That is according to a new book by Dr Steve Harrison, viewed by many as a direct marketing creative god, in which he argues that the UK industry has abandoned its core objective of selling in favour of championing a culturally left-leaning social agenda.
Can’t Sell, Won’t Sell: Advertising, Politics and Culture Wars claims that a small clique of careerists and activists have taken over advertising’s institutions and top London-based agencies.
He said: “Advertising’s role is to generate demand, growth and profit – but this commercial purpose has been replaced by social purpose. Selling products is a distant second – now advertising’s goal is to change the consumer’s world view.
“But that’s not our role, and we are alienating a culturally conservative mainstream by trying to impose our divisive, progressive views upon them.
He even attacks the trade press and industry awards, both of which he courted back in the day when he was at Ogilvy, HPT Brand Response and Harrison Troughton Wunderman.
Harrison continued: “The trade press sends out emails saying ‘There’s no merit to profit without purpose’, and acts as the mouthpiece of a suffocating monoculture that’s being imposed on a once-brilliant creative industry.
“Greenwash and wokewash are encouraged by the industry awards shows. And prizes are given to social purpose-driven campaigns that are little more than PR scams.”
Harrison cites Cadbury’s 2019 campaign as recent example of this malaise, when company decided to remove the words from its Dairy Milk bar in support of Age UK to “solve old age loneliness”.
He claims, however, that Cadbury was largely silent on the subject months later when Covid lockdown restrictions plunged the elderly into what Age UK described as “devastating levels of anxiety”.
More recently there’s BrewDog (famous for its controversial “Fuck you CO2” posters) and the damning open letter sent by ex-employees challenging the brewer’s commitment to sustainability, given its “years of vanity projects and use of a private jet”.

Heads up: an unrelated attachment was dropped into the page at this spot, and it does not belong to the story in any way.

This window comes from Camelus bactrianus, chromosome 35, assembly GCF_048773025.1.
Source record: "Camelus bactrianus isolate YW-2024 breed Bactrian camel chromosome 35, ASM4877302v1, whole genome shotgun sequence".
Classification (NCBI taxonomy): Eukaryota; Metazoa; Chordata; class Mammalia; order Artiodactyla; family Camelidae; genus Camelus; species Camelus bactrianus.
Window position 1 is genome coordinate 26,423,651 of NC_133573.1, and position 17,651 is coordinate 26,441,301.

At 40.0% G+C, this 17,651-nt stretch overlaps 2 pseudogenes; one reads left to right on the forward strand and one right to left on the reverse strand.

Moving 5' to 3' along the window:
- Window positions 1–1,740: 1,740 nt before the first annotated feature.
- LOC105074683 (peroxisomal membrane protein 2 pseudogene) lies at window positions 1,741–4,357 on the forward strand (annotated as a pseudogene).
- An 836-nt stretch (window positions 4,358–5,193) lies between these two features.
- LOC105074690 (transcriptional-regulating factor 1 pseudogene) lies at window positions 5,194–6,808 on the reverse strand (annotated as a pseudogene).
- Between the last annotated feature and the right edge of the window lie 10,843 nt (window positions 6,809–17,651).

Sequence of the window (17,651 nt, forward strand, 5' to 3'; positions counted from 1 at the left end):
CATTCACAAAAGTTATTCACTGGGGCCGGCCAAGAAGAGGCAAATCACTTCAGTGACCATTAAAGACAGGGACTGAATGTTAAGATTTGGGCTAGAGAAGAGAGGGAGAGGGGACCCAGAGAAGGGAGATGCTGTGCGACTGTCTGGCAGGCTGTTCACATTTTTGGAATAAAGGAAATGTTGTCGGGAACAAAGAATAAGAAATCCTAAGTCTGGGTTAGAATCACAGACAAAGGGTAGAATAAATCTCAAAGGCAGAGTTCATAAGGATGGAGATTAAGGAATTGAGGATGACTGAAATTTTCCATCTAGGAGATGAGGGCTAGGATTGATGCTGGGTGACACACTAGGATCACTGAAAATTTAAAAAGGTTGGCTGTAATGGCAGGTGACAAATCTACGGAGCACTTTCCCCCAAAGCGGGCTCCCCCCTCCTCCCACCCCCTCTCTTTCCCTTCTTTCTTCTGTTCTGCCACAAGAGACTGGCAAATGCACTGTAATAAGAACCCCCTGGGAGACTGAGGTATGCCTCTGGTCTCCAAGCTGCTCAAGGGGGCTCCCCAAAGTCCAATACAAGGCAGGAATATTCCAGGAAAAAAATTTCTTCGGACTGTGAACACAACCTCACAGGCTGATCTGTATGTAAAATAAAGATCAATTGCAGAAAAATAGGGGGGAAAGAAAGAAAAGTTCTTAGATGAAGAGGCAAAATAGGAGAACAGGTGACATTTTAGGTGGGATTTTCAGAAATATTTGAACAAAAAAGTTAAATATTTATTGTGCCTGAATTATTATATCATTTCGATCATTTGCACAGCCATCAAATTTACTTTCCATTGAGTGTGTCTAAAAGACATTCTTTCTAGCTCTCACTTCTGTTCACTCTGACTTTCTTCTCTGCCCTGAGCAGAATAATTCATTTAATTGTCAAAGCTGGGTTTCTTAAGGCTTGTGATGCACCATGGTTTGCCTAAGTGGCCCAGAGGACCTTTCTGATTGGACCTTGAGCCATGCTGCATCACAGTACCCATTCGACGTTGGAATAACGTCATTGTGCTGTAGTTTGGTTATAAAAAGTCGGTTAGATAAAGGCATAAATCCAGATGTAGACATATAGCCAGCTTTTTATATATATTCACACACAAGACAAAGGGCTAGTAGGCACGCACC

According to Harrison, adland is not only a left-leaning progressive enclave, but also a young, white, privileged middle-class gated community. “Advertisers and marketers diverge from the mainstream on every major psychological, behavioural and attitudinal framework – they inhabit two different worlds.”
As a result of this divergence, while the rest of the UK has been struggling with the pandemic and its economic repercussions, Harrison claims the ad industry has turned a blind eye. He believes that a London-centric industry has ignored the vital part it can play in driving growth, recovery, employment and the societal healing that comes with the return to prosperity.
“Until recently, people loved the adverts on TV. But an industry that once enriched our nation’s culture is now so cut off from the mainstream, you would need a telescope to see adland’s bubble circling the real world.”
Harrison believes adland’s issues are replicated across most of the UK’s cultural, academic and charitable institutions, where “an unelected, left-leaning clique is imposing its worldview onto an increasingly angry majority”.
“This is not just one of advertising’s periodic fads. This is underpinned by an ideology that seeks to politicise the workplace and every aspect of cultural life,” claims Harrison. “And it is turning advertising into the communications wing of those pushing a broader radical woke agenda.”
Can’t Sell, Won’t Sell: Advertising, Politics and Culture Wars is out now.
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